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These are encapsulated earthworm cocoons.

Posted by on January 29, 2004 in Worms | 1 comment


These are encapsulated earthworm cocoons. Gardens Alive is selling them; they also sell Earthworm Food and I called today and ordered both. (Note: Gardeners Supply Company also sells the eggs in a slightly different form.)

The cocoons are Lumbricus rubellus, also sometimes called a red wiggler or a redworm. It is considered an epigeic worm, meaning that it lives in rotting organic matter, but it is often found in rich garden soil. I’m not sure what the cocoons are encapsulated in (probably a cornstarch-like coating to protect them) or what their hatch rate will be, but you can bet I’ll find out.

The earthworm food can be fed to composting worms or worms in the soil. It is, of course, not necessary to buy food for your worms. They eat garbage and dirt. But I can’t resist ordering a new earthworm product, so I’ve got three pounds of it on the way and I’ll let you know what I think of it.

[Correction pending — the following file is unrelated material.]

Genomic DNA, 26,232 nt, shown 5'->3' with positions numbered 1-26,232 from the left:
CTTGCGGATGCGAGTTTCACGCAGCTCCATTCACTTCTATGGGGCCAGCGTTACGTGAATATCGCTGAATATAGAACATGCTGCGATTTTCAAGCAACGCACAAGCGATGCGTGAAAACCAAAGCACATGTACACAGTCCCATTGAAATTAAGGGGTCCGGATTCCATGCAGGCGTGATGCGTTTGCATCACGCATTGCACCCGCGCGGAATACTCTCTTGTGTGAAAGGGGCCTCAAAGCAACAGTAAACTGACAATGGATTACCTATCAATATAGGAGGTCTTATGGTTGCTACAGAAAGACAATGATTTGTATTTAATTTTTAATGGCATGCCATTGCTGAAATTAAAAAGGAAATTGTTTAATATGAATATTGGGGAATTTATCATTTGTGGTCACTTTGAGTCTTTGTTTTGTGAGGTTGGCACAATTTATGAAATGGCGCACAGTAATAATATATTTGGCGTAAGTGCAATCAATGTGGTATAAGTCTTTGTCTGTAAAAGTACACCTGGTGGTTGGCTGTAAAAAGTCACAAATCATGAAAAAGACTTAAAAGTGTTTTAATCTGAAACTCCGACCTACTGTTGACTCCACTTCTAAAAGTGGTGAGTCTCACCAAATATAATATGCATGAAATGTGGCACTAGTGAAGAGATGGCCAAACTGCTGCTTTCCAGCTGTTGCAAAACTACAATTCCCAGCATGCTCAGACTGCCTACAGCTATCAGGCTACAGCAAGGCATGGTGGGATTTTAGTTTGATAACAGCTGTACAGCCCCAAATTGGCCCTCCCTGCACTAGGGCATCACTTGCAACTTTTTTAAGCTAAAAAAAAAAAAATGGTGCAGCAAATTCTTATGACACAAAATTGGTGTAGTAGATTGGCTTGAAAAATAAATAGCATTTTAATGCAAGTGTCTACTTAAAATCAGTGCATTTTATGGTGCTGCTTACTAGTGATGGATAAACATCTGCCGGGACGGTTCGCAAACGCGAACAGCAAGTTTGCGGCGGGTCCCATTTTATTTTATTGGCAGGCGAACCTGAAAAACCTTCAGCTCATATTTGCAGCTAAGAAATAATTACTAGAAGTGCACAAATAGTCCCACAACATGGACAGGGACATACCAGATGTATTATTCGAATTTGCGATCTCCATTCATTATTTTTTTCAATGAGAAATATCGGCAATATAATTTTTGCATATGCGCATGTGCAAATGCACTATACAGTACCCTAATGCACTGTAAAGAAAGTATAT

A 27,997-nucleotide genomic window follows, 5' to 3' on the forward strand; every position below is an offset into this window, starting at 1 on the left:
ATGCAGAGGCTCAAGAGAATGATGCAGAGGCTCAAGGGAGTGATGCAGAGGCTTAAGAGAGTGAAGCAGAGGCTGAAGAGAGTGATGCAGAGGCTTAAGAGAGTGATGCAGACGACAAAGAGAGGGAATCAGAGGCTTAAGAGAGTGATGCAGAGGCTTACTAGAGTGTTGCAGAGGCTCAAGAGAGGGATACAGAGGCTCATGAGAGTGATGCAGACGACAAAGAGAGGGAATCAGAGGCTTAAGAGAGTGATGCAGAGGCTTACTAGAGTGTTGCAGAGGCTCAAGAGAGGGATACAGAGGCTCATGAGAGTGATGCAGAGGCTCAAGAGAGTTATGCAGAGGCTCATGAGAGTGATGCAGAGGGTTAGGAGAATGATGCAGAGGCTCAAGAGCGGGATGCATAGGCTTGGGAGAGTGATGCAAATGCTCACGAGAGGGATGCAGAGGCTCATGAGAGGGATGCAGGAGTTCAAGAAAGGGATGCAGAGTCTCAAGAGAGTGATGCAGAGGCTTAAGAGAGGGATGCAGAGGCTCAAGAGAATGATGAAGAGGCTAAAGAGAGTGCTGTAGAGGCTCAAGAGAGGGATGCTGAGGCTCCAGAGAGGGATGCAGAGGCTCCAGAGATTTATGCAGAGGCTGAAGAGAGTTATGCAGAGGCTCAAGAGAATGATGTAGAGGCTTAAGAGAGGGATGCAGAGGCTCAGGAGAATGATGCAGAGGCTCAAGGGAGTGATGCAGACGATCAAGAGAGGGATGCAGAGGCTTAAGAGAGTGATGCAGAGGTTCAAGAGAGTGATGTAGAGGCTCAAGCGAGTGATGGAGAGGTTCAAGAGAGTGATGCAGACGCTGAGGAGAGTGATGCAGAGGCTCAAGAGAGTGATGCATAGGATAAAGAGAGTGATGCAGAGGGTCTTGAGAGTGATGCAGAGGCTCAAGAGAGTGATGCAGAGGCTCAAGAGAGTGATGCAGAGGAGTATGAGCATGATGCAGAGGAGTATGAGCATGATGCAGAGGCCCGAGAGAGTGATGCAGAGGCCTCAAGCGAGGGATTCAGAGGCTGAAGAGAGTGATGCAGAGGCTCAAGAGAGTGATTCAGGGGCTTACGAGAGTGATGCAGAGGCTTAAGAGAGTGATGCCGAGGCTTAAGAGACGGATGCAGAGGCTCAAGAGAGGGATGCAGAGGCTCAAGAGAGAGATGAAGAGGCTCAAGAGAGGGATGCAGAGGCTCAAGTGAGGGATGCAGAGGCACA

This product, like most commercially sold worm foods (yes, there are a few—I have even heard a rumor that Purina makes a Worm Chow, but I’ve never seen it), contains corn meal, calcium, alfalfa, molasses, and a few other goodies that offer worms a rich source of beneficial bacteria and protein. Anything containing calcium is a special treat—it helps balance the pH of the soil (worms like a neutral or slightly alkaline soil), and when earthworms digest calcium, they help transform it into a form that is easier for plants to use.

If you’d like to make your own worm food, here’s a recipe based on the instructions that came with the first worm bin I ever bought:

Worm Fattener Recipe

1 part agricultural lime, bone meal, or powdered oyster shell (available at nurseries)
2 parts wheat or corn flour
2 parts bran or wheat meal
2 parts alfalfa meal or pellets (available at nurseries or feed stores)
2 parts chicken layer pellets

Now, I must say that I’ve never tried feeding chicken pellets to my worms. Some of them contain fish meal, and it’s a little strange to think of worms eating fish instead of the other way around. (Now that I consider it, it could be a rather satisfying feeling to give worms the final say.) But give it a try if you want—just feed them sparingly by sprinkling a thin layer on top of your worm bin or scratching it into the soil, and let me know how it goes.

Or you can skip it altogether and let them eat dirt.

1 Comment

  1. When using laying mash as worm food be very careful not to put in too much. This stuff will sour fast. I have read that it will promote cocoon production.
    I got the info from a guy that was a 40 year worm grower.
    Hope this helps